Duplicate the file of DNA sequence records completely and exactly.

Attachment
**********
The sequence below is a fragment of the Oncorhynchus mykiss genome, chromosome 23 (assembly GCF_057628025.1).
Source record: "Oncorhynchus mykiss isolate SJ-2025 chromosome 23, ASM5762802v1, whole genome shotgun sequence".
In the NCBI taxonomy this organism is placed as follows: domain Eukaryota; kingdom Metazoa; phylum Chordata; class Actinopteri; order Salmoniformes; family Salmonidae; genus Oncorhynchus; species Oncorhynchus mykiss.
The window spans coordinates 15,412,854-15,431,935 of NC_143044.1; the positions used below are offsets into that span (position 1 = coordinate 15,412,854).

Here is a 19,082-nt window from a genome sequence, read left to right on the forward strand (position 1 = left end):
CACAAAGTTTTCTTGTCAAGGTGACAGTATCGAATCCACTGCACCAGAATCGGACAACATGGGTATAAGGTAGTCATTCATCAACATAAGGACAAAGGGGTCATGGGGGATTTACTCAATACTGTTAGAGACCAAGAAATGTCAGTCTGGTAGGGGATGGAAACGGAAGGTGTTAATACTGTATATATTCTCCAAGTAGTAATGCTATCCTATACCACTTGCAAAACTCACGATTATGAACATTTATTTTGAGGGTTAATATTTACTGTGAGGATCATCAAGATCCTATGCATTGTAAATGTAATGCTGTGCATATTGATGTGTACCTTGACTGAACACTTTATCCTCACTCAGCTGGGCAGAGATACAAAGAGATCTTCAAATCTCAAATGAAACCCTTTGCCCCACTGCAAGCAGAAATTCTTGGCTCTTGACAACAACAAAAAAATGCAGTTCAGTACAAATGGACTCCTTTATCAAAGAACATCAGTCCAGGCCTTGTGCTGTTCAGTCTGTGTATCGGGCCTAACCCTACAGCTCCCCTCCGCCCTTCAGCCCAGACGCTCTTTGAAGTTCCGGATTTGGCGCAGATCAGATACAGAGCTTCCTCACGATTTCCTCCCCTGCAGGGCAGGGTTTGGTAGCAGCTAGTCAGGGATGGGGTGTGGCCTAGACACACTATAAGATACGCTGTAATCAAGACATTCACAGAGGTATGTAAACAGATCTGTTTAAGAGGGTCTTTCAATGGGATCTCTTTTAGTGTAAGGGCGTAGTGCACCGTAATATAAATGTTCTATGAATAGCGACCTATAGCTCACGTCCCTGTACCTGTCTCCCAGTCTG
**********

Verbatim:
The sequence below is a fragment of the Oncorhynchus mykiss genome, chromosome 23 (assembly GCF_057628025.1).
Source record: "Oncorhynchus mykiss isolate SJ-2025 chromosome 23, ASM5762802v1, whole genome shotgun sequence".
In the NCBI taxonomy this organism is placed as follows: domain Eukaryota; kingdom Metazoa; phylum Chordata; class Actinopteri; order Salmoniformes; family Salmonidae; genus Oncorhynchus; species Oncorhynchus mykiss.
The window spans coordinates 15,412,854-15,431,935 of NC_143044.1; the positions used below are offsets into that span (position 1 = coordinate 15,412,854).

Here is a 19,082-nt window from a genome sequence, read left to right on the forward strand (position 1 = left end):
CACAAAGTTTTCTTGTCAAGGTGACAGTATCGAATCCACTGCACCAGAATCGGACAACATGGGTATAAGGTAGTCATTCATCAACATAAGGACAAAGGGGTCATGGGGGATTTACTCAATACTGTTAGAGACCAAGAAATGTCAGTCTGGTAGGGGATGGAAACGGAAGGTGTTAATACTGTATATATTCTCCAAGTAGTAATGCTATCCTATACCACTTGCAAAACTCACGATTATGAACATTTATTTTGAGGGTTAATATTTACTGTGAGGATCATCAAGATCCTATGCATTGTAAATGTAATGCTGTGCATATTGATGTGTACCTTGACTGAACACTTTATCCTCACTCAGCTGGGCAGAGATACAAAGAGATCTTCAAATCTCAAATGAAACCCTTTGCCCCACTGCAAGCAGAAATTCTTGGCTCTTGACAACAACAAAAAAATGCAGTTCAGTACAAATGGACTCCTTTATCAAAGAACATCAGTCCAGGCCTTGTGCTGTTCAGTCTGTGTATCGGGCCTAACCCTACAGCTCCCCTCCGCCCTTCAGCCCAGACGCTCTTTGAAGTTCCGGATTTGGCGCAGATCAGATACAGAGCTTCCTCACGATTTCCTCCCCTGCAGGGCAGGGTTTGGTAGCAGCTAGTCAGGGATGGGGTGTGGCCTAGACACACTATAAGATACGCTGTAATCAAGACATTCACAGAGGTATGTAAACAGATCTGTTTAAGAGGGTCTTTCAATGGGATCTCTTTTAGTGTAAGGGCGTAGTGCACCGTAATATAAATGTTCTATGAATAGCGACCTATAGCTCACGTCCCTGTACCTGTCTCCCAGTCTG